Rooted in words

Updated: 2011-01-14 14:06

By Chitralekha Basu (China Daily)

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Rooted in words
Even as writers He Xiaozhu (left) and Jimu Langge explore their ethnic
 roots, they are just as inspired by mainstream ideas. Chitralekha Basu
 / China Daily

The ethnic origins of Chengdu's writers are no longer seen as exceptional. Chitralekha Basu reports.

Many of Chengdu's writers work at night and sleep until late. During the mellow, usually cloud-covered afternoons they prefer to lounge in wicker chairs on the sidewalks of a bar street, chatting, snoozing, playing mahjong, as entrepreneurial China rushes past.

Quite a few of these writers living in the provincial capital of Sichuan who seem to have internalized Chengdu's laid-back romantic aura, become absorbed in its inclusive, close-knit literary brotherhood have ethnic group origins - Miao, Yi, Tibetan.

They have grown up in the Liangshan highlands in southern Sichuan, like the Yi poet Jimu Langge; or spent time in secluded Yi villages in neighboring Guizhou province, like the writer He Xiaozhu, who is half-Miao.

The "ethnic" tag, they say, has ceased to matter, although their ethnicity, as you might expect, continues to inform a lot of their work.

He Xiaozhu, whose minimalist, intimate, almost conversational style of poetry has inspired several translations in European languages and scholarly papers at the University of Sydney, was born to a Han mother and Miao father in Chongqing municipality.

While He admits the history and lives of people belonging to his ethnic group were once integral to his writing (in the story Witch-maker, for example) he does not want to "underscore his ethnic identity at all times".

He does not speak the Miao language. He did give learning it a shot, living in a Miao village for months, but gave up.

"If I had persisted, I would probably have been able to open up a fresh dimension toward understanding Chinese literature," he says.

He writes in Mandarin, with liberal sprinklings of Sichuan dialect, but critics see a distinct marginalized sensibility at work, harking back to his ethnic roots.

"When I was a child

I liked to break up Chinese characters, in those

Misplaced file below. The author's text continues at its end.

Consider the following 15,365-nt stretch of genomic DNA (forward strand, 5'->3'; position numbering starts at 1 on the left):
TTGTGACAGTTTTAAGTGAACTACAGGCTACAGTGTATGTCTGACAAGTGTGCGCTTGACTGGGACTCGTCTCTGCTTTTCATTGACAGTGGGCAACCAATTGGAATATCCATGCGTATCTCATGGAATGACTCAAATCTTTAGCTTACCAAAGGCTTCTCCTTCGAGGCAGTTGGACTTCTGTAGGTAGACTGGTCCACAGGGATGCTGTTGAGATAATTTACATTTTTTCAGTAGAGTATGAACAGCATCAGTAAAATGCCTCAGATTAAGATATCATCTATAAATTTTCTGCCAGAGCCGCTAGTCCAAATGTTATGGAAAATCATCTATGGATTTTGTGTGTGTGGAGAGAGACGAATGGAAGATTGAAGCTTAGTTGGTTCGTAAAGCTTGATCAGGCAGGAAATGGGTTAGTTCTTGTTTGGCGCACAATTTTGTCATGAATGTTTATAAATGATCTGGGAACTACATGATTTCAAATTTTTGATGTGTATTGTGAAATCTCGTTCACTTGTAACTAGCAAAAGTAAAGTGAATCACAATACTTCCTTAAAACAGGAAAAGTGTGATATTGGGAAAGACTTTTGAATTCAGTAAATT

meaningless brush strokes look for secrets I am not Han, yet am also distant from my own ethnicity

I don't understand my mother tongue, those folk songs

are only ever guests in the Han language."

Jimu Langge, He's friend and fellow writer, is unconcerned by the "ethnic writer" tag. A stickler for perfection, he seems far more concerned about not being able to put his finger on the sensibilities and aesthetic harbored by the Yi community, to which he belongs.

"They never celebrate birthdays. Funeral-related rituals are emphasized more than those related to marriage. I've been writing (in Mandarin) for so many years, but still cannot find the right words to describe how Yi people regard death," Jimu says, regretfully.

The noted Tibetan writer A Lai, who also lives in Chengdu, says there was a time when a writer's ethnic background would be highlighted to gain political mileage.

"But at present one's ethnic origin does not add an extra dimension to an author's repute or help to sell a few more books. It's the quality of one's writing that matters." In fact, "there isn't a clear line distinguishing an ethnic writer from one of Han origin any more", he says in a phone interview.

He and Jimu are cases in point. Both inhabit an overlapping space - writing about themes and experiences that are as ethnic as they are mainstream. Jimu, for instance, has taken a satirical view of the Chinese artists' nationalistic impulse when they seek their place in the world, such as in the poem, I Love China, although he claims the situation would be "just as true of an artist from, say, India".